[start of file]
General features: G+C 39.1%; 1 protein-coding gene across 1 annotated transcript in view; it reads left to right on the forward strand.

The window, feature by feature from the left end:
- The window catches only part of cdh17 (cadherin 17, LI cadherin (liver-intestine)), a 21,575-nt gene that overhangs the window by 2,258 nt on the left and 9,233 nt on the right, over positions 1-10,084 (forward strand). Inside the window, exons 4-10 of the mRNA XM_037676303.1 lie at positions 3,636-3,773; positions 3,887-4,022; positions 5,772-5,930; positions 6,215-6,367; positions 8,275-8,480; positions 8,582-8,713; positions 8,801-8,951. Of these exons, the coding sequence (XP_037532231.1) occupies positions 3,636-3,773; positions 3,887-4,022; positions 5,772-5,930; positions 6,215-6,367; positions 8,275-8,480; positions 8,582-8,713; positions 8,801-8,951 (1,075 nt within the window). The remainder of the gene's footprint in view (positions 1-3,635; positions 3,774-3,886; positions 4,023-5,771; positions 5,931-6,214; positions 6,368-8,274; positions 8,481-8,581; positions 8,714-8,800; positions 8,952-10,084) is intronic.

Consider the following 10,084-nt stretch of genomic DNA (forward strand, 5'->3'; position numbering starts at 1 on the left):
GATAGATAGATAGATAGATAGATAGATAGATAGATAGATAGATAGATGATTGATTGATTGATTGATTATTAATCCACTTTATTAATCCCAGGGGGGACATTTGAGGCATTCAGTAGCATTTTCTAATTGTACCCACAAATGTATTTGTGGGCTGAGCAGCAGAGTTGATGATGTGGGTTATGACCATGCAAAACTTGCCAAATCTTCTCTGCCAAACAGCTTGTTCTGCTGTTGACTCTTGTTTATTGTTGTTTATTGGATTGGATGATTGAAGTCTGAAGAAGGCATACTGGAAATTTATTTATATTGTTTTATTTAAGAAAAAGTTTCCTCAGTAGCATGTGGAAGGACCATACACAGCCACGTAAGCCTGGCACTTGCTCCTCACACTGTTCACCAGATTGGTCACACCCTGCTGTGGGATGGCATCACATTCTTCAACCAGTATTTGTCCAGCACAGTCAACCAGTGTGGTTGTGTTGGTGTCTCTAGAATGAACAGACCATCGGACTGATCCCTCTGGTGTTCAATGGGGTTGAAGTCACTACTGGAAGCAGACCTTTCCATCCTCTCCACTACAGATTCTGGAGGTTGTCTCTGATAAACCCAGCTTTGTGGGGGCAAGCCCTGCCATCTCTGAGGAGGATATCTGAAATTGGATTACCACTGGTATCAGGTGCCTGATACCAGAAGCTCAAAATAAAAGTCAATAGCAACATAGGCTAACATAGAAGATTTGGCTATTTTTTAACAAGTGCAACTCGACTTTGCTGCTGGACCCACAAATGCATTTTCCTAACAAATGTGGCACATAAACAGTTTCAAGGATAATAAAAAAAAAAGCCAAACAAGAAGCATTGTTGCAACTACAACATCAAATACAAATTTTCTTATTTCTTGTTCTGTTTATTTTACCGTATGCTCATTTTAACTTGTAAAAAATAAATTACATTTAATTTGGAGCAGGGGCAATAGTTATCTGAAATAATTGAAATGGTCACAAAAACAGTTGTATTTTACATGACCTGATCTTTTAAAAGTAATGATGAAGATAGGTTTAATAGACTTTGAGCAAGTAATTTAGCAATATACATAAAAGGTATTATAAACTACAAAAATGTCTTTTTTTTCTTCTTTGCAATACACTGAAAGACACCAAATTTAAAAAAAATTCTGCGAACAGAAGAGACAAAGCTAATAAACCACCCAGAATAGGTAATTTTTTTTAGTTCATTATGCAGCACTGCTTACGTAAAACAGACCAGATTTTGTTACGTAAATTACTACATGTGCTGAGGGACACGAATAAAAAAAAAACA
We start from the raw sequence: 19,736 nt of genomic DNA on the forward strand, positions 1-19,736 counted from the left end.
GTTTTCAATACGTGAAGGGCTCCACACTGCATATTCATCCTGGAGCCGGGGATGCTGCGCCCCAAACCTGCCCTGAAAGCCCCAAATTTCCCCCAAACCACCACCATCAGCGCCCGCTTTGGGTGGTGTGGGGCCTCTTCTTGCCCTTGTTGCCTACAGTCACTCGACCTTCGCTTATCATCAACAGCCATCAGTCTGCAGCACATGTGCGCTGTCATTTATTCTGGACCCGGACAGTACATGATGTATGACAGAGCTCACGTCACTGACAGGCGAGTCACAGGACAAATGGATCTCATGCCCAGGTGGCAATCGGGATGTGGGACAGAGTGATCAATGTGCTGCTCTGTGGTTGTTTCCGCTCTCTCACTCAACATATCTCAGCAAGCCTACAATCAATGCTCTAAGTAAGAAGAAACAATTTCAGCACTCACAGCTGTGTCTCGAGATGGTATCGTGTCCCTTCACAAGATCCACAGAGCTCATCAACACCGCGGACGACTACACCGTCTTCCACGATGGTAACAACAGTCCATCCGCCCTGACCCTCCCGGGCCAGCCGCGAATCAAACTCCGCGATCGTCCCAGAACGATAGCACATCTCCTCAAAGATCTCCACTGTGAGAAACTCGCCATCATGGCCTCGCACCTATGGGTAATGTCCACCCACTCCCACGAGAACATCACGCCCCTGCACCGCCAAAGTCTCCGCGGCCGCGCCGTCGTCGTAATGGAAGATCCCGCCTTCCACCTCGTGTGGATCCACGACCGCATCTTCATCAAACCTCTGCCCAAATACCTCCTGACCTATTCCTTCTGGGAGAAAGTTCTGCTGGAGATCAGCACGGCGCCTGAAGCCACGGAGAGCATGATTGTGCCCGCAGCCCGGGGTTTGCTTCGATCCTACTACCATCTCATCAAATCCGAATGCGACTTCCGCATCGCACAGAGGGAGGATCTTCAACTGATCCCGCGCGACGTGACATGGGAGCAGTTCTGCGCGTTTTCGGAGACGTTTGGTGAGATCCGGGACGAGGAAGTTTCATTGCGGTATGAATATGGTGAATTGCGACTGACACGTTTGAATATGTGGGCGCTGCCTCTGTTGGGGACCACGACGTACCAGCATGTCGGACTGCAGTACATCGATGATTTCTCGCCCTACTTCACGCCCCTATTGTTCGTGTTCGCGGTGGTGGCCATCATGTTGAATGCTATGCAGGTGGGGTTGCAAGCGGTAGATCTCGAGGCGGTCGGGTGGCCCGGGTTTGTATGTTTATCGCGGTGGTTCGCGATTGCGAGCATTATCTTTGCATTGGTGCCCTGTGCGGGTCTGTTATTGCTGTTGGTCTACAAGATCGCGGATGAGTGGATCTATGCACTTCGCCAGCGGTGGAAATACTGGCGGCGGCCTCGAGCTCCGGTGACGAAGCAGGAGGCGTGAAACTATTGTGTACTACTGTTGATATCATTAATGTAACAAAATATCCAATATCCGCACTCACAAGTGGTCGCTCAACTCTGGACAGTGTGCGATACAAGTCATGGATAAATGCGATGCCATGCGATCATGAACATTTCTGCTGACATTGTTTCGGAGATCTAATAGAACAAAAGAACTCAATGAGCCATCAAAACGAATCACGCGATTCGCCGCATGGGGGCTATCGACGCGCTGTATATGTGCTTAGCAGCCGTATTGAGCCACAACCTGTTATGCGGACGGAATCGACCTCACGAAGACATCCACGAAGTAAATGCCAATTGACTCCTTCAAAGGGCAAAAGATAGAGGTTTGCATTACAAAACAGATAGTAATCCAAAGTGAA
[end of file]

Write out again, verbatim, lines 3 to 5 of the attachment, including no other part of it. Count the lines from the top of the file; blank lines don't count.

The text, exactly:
- The window catches only part of cdh17 (cadherin 17, LI cadherin (liver-intestine)), a 21,575-nt gene that overhangs the window by 2,258 nt on the left and 9,233 nt on the right, over positions 1-10,084 (forward strand). Inside the window, exons 4-10 of the mRNA XM_037676303.1 lie at positions 3,636-3,773; positions 3,887-4,022; positions 5,772-5,930; positions 6,215-6,367; positions 8,275-8,480; positions 8,582-8,713; positions 8,801-8,951. Of these exons, the coding sequence (XP_037532231.1) occupies positions 3,636-3,773; positions 3,887-4,022; positions 5,772-5,930; positions 6,215-6,367; positions 8,275-8,480; positions 8,582-8,713; positions 8,801-8,951 (1,075 nt within the window). The remainder of the gene's footprint in view (positions 1-3,635; positions 3,774-3,886; positions 4,023-5,771; positions 5,931-6,214; positions 6,368-8,274; positions 8,481-8,581; positions 8,714-8,800; positions 8,952-10,084) is intronic.

Consider the following 10,084-nt stretch of genomic DNA (forward strand, 5'->3'; position numbering starts at 1 on the left):
GATAGATAGATAGATAGATAGATAGATAGATAGATAGATAGATAGATGATTGATTGATTGATTGATTATTAATCCACTTTATTAATCCCAGGGGGGACATTTGAGGCATTCAGTAGCATTTTCTAATTGTACCCACAAATGTATTTGTGGGCTGAGCAGCAGAGTTGATGATGTGGGTTATGACCATGCAAAACTTGCCAAATCTTCTCTGCCAAACAGCTTGTTCTGCTGTTGACTCTTGTTTATTGTTGTTTATTGGATTGGATGATTGAAGTCTGAAGAAGGCATACTGGAAATTTATTTATATTGTTTTATTTAAGAAAAAGTTTCCTCAGTAGCATGTGGAAGGACCATACACAGCCACGTAAGCCTGGCACTTGCTCCTCACACTGTTCACCAGATTGGTCACACCCTGCTGTGGGATGGCATCACATTCTTCAACCAGTATTTGTCCAGCACAGTCAACCAGTGTGGTTGTGTTGGTGTCTCTAGAATGAACAGACCATCGGACTGATCCCTCTGGTGTTCAATGGGGTTGAAGTCACTACTGGAAGCAGACCTTTCCATCCTCTCCACTACAGATTCTGGAGGTTGTCTCTGATAAACCCAGCTTTGTGGGGGCAAGCCCTGCCATCTCTGAGGAGGATATCTGAAATTGGATTACCACTGGTATCAGGTGCCTGATACCAGAAGCTCAAAATAAAAGTCAATAGCAACATAGGCTAACATAGAAGATTTGGCTATTTTTTAACAAGTGCAACTCGACTTTGCTGCTGGACCCACAAATGCATTTTCCTAACAAATGTGGCACATAAACAGTTTCAAGGATAATAAAAAAAAAAGCCAAACAAGAAGCATTGTTGCAACTACAACATCAAATACAAATTTTCTTATTTCTTGTTCTGTTTATTTTACCGTATGCTCATTTTAACTTGTAAAAAATAAATTACATTTAATTTGGAGCAGGGGCAATAGTTATCTGAAATAATTGAAATGGTCACAAAAACAGTTGTATTTTACATGACCTGATCTTTTAAAAGTAATGATGAAGATAGGTTTAATAGACTTTGAGCAAGTAATTTAGCAATATACATAAAAGGTATTATAAACTACAAAAATGTCTTTTTTTTCTTCTTTGCAATACACTGAAAGACACCAAATTTAAAAAAAATTCTGCGAACAGAAGAGACAAAGCTAATAAACCACCCAGAATAGGTAATTTTTTTTAGTTCATTATGCAGCACTGCTTACGTAAAACAGACCAGATTTTGTTACGTAAATTACTACATGTGCTGAGGGACACGAATAAAAAAAAAACA